Not so fast, executioner Judge was right to put brakes on death penalty request September 16, 2012 12:00 AM
A Superior Court judge has properly declined to order the immediate execution of two murderers who've been on death row for more than 25 years each.
Los Angeles Superior Court Judge Larry Paul Fidler said he did not have jurisdiction to order the executions using a one-drug protocol that has never been used in California.
At Monday's hearing, Los Angeles County District Attorney Steve Cooley suggested a virtual end-run around the current logjam in the 9th U.S. Circuit Court of Appeals over the way executions are done. The federal court has blocked executions in the state since 2006, the year of the last execution, over objections that the three-drug protocol was carried out in such a way as to cause "cruel and unusual punishment" in violation of the U.S. Constitution. The procedure has been adopted, but now drug makers are stopping production of one of the needed and approved drugs.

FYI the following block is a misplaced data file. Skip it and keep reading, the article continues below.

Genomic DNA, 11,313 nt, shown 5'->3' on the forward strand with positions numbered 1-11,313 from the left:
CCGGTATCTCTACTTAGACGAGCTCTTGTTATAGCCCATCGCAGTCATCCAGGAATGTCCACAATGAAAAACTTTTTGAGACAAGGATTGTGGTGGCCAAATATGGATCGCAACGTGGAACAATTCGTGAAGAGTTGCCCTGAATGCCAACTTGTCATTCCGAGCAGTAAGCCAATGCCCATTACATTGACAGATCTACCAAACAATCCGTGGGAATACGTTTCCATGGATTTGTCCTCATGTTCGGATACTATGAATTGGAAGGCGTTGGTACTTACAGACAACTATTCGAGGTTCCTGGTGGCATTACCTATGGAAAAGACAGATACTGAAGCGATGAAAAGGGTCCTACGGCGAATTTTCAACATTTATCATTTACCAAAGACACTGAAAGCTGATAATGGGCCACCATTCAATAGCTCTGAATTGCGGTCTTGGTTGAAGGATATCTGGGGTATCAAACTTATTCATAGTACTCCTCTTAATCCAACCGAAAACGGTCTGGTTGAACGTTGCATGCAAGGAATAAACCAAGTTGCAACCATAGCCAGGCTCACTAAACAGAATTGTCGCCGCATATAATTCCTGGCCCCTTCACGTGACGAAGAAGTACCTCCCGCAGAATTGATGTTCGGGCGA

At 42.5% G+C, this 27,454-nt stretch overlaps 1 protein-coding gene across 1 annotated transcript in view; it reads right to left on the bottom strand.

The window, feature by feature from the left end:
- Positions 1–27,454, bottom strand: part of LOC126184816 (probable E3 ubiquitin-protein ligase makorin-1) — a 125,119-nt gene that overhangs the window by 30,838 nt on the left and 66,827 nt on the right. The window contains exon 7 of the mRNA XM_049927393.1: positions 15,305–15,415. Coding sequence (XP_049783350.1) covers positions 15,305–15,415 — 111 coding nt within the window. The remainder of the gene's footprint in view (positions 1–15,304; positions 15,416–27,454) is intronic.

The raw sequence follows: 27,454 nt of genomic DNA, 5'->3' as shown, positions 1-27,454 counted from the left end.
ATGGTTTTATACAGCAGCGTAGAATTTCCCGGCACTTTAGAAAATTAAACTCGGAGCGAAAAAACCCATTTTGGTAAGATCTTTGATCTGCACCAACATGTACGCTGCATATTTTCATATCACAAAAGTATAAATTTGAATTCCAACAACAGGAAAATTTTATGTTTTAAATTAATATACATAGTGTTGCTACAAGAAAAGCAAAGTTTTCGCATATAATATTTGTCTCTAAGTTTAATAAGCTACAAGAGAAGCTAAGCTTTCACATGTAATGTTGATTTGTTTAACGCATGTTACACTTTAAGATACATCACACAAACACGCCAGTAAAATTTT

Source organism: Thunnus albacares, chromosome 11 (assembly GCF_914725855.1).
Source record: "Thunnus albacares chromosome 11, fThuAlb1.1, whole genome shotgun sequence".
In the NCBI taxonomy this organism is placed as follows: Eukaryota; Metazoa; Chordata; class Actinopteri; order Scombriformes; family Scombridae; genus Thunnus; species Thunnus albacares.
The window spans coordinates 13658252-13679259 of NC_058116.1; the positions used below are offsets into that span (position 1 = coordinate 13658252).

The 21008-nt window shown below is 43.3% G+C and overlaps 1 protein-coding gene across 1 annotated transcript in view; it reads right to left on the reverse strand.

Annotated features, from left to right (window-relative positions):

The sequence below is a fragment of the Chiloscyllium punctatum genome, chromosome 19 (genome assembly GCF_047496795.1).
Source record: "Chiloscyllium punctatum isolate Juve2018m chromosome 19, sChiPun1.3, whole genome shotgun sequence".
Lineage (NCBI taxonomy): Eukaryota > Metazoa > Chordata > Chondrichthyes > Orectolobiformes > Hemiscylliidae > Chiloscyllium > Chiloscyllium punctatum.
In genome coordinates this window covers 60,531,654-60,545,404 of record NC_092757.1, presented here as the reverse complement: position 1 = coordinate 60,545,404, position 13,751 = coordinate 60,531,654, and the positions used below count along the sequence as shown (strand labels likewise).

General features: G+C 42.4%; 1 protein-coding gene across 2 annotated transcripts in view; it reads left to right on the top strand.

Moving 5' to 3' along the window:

All of this maneuvering over the fate of the state's 725 death row inmates has resulted in just 13 executions since the death penalty was reinstated in 1978. In the same period, 57 condemned inmates have died of natural causes; six have died from other causes; and 20 have committed suicide.
And in that period the state has spent about $4 billion on its dysfunctional capital punishment system.
That cost is one of the arguments for passage of Proposition 34 on the November ballot. It would end the death penalty and substitute life in prison without the possibility of parole.
In other words, it would substitute the uncertainty of execution for the certainty of a slow-motion execution that is life in prison without hope. And it would save taxpayers billions much better spent on free, productive citizens deserving it.
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